FEMA’s Federal Insurance and Mitigation Administration (FIMA) updated the Guidance and Standards that it uses in its flood mapping and risk analysis efforts. There are six revised standards, three new standards, and one rescinded standard in this maintenance cycle in addition to a number of updated guidance and technical reference documents.

Several of these updates to Risk MAP guidance and technical references begin implementing recommendations from the Technical Mapping Advisory Council’s (TMAC) 2015 recommendations. TMAC related updates include requirements for reporting the accuracy of elevation data used, guidance on selecting engineering models, and procedures for reviewing new statistical models for use. FIMA also enhanced the standards and guidance development process and updated the policy to address the TMAC recommendation to consider the cost of implementation for new requirements and address the costs consistently.

The updated standards address requirements for emergency operation plans for levee accreditation, clarify requirements for incorporating Letters Of Map Revisions into map updates, update requirements for processing Physical Map Revisions (PMRs) update Notice to Users (NTU) requirements, update requirements for flood risk product automation, update distribution requirements for Flood Insurance Study (FIS) Reports, and formalize several standards for removal of the special flood hazard area designation by letter consistent with current practice.

FIMA conducted a public review of the draft standards earlier this year. FIMA regularly updates these guidance and technical reference documents to ensure ongoing improvements in its flood mapping and risk analysis efforts. The actual standards and related guidance are available at www.fema.gov/guidelines-and-standards-flood-risk-analysis-and-mapping.


EPA Approves of Kentucky’s 303(d) List of Surface Water

November 22, 2016

On Dec. 4, 2015, the KDOW submitted the 2014 Integrated Report to Congress on the Condition of Water Resources in Kentucky, Volume I and Volume II to the U.S. Environmental Protection Agency (EPA).

Volume II of the 2014 Integrated Report to Congress, 303(d) List of Surface Waters, requires approval from the E.P.A. The Division is pleased to announce on October 13, 2016, the E.P.A approved Kentucky’s 2014 Section 303(d) list.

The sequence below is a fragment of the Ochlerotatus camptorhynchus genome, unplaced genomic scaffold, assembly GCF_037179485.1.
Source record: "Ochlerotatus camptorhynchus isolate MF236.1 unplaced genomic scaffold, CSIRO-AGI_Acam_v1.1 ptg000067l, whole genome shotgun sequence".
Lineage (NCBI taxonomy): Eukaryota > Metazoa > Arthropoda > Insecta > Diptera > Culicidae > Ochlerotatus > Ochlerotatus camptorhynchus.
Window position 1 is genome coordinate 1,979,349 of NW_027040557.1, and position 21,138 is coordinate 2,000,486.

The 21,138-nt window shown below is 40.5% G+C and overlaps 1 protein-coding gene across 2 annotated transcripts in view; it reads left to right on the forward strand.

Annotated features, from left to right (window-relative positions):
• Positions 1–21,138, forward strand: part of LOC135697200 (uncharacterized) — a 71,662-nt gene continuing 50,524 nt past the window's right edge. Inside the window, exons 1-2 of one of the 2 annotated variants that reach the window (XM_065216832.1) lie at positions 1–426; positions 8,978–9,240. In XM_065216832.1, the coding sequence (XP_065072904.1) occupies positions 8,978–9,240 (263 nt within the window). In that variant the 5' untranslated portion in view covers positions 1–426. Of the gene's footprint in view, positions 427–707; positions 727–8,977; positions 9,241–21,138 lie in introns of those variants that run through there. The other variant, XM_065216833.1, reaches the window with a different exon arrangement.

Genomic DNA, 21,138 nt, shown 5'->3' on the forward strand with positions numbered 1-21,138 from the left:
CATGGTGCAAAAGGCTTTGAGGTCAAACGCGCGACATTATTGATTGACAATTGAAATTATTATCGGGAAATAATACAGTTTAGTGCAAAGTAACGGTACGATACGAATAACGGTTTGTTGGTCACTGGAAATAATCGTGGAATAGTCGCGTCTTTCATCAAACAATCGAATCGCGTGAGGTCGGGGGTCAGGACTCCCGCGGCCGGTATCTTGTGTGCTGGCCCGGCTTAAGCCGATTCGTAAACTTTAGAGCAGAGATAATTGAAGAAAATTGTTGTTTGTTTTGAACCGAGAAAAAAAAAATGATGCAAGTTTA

The 2014 Integrated Report to Congress on the Condition of Water Resources in Kentucky, Volume I and Volume II is located on the Division’s website water.ky.gov.


Subdivision Design and Flood Hazard Areas Webinar

November 21, 2016

Please join the next Planning Information Exchange, “Subdivision Design and Flood Hazard Areas”, scheduled for December 2, 2016, at 1pm Eastern Time.  

This webinar will highlight the NEW Subdivision Design and Flood Hazard Areas (PAS 584), available in the FEMA Library at https://www.fema.gov/media-library/assets/documents/126942. FEMA’s Risk Management Directorate (RMD) funded a joint effort with the American Planning Association (APA) and the Association of State Floodplain Managers (ASFPM) to help communities improve their resiliency and provides how-to guidance on the design for new development and growth with a forward-looking mindset that reduces or eliminates the risk of flooding.

The Subdivision Design and Flood Hazard Areas report lays the foundation for mitigation through subdivision design and provides case studies, design standards and implementing guidance around managing development in flood hazard areas.  In addition, Subdivision Design and Flood Hazard Areas builds off of the 2010 FEMA-APA report Hazard Mitigation: Integrating Best Practices (PAS 560), and promotes integration of various planning tools and processes to create a more comprehensive approach to flood risk management through subdivision design. 

This webinar is free, but registration is required. To register as well as for more information on this and past webinars, visit: https://www.planning.org/nationalcenters/hazards/planninginformationexchange/.


Apply for Urban Waters Restoration Grants

November 10, 2016

The National Fish and Wildlife Foundation recently announced a request for proposals  through the Five Star and Urban Waters Restoration Grant program, funded in part by EPA. This public-private partnership seeks to develop community stewardship of local natural resources, preserving these resources for future generations and enhancing habitat for local wildlife.

Priority will be given to projects that advance water quality goals in environmental justice communities such as neighborhoods with minority or low-income populations. Applications are due January 31, 2017.


Environmental Justice Small Grants Program Accepting Applications

November 10, 2016

EPA’s Environmental Justice Small Grants program provides financial assistance to community-based organizations, and local and tribal governments working on projects to address environmental and public health concerns. EPA awards grants that support activities designed to empower and educate affected communities and to identify ways to address environmental and public health concerns at the local level.   View a list of the 2015 award recipients with project descriptions.